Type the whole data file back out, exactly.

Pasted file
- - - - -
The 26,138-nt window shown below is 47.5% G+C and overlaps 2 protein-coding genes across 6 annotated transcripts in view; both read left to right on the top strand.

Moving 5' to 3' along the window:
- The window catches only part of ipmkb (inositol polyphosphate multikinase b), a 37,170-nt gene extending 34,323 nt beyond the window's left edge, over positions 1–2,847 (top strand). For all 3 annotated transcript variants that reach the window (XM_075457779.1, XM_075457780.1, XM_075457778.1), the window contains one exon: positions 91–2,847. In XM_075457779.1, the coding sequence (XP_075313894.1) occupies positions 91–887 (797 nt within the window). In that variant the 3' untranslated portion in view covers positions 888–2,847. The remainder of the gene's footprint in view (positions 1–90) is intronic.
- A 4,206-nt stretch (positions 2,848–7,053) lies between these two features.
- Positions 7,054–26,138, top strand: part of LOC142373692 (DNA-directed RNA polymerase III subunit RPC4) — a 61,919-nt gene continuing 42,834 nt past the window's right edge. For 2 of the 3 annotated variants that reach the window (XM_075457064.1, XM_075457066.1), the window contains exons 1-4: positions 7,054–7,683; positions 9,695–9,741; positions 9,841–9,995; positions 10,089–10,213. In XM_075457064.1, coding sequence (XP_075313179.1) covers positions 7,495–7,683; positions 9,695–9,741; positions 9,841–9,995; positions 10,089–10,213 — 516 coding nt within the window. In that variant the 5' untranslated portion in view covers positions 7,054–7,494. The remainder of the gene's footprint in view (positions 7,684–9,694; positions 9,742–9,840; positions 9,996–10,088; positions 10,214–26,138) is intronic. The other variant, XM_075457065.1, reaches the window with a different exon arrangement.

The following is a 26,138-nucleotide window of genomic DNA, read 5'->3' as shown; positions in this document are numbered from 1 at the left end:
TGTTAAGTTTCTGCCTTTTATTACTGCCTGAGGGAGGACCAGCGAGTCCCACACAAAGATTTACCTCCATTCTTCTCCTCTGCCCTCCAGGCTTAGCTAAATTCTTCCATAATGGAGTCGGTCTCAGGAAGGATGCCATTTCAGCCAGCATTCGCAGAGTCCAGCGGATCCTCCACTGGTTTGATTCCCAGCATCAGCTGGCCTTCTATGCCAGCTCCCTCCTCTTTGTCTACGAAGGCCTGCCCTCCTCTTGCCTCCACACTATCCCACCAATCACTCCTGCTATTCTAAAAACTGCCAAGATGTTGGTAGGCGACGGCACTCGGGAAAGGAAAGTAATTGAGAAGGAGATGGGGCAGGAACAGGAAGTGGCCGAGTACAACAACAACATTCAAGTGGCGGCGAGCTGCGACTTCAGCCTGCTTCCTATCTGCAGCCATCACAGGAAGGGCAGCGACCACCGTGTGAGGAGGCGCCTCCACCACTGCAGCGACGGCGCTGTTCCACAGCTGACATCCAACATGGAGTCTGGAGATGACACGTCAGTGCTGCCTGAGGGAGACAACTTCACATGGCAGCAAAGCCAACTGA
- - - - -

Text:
The 26,138-nt window shown below is 47.5% G+C and overlaps 2 protein-coding genes across 6 annotated transcripts in view; both read left to right on the top strand.

Moving 5' to 3' along the window:
- The window catches only part of ipmkb (inositol polyphosphate multikinase b), a 37,170-nt gene extending 34,323 nt beyond the window's left edge, over positions 1–2,847 (top strand). For all 3 annotated transcript variants that reach the window (XM_075457779.1, XM_075457780.1, XM_075457778.1), the window contains one exon: positions 91–2,847. In XM_075457779.1, the coding sequence (XP_075313894.1) occupies positions 91–887 (797 nt within the window). In that variant the 3' untranslated portion in view covers positions 888–2,847. The remainder of the gene's footprint in view (positions 1–90) is intronic.
- A 4,206-nt stretch (positions 2,848–7,053) lies between these two features.
- Positions 7,054–26,138, top strand: part of LOC142373692 (DNA-directed RNA polymerase III subunit RPC4) — a 61,919-nt gene continuing 42,834 nt past the window's right edge. For 2 of the 3 annotated variants that reach the window (XM_075457064.1, XM_075457066.1), the window contains exons 1-4: positions 7,054–7,683; positions 9,695–9,741; positions 9,841–9,995; positions 10,089–10,213. In XM_075457064.1, coding sequence (XP_075313179.1) covers positions 7,495–7,683; positions 9,695–9,741; positions 9,841–9,995; positions 10,089–10,213 — 516 coding nt within the window. In that variant the 5' untranslated portion in view covers positions 7,054–7,494. The remainder of the gene's footprint in view (positions 7,684–9,694; positions 9,742–9,840; positions 9,996–10,088; positions 10,214–26,138) is intronic. The other variant, XM_075457065.1, reaches the window with a different exon arrangement.

The following is a 26,138-nucleotide window of genomic DNA, read 5'->3' as shown; positions in this document are numbered from 1 at the left end:
TGTTAAGTTTCTGCCTTTTATTACTGCCTGAGGGAGGACCAGCGAGTCCCACACAAAGATTTACCTCCATTCTTCTCCTCTGCCCTCCAGGCTTAGCTAAATTCTTCCATAATGGAGTCGGTCTCAGGAAGGATGCCATTTCAGCCAGCATTCGCAGAGTCCAGCGGATCCTCCACTGGTTTGATTCCCAGCATCAGCTGGCCTTCTATGCCAGCTCCCTCCTCTTTGTCTACGAAGGCCTGCCCTCCTCTTGCCTCCACACTATCCCACCAATCACTCCTGCTATTCTAAAAACTGCCAAGATGTTGGTAGGCGACGGCACTCGGGAAAGGAAAGTAATTGAGAAGGAGATGGGGCAGGAACAGGAAGTGGCCGAGTACAACAACAACATTCAAGTGGCGGCGAGCTGCGACTTCAGCCTGCTTCCTATCTGCAGCCATCACAGGAAGGGCAGCGACCACCGTGTGAGGAGGCGCCTCCACCACTGCAGCGACGGCGCTGTTCCACAGCTGACATCCAACATGGAGTCTGGAGATGACACGTCAGTGCTGCCTGAGGGAGACAACTTCACATGGCAGCAAAGCCAACTGA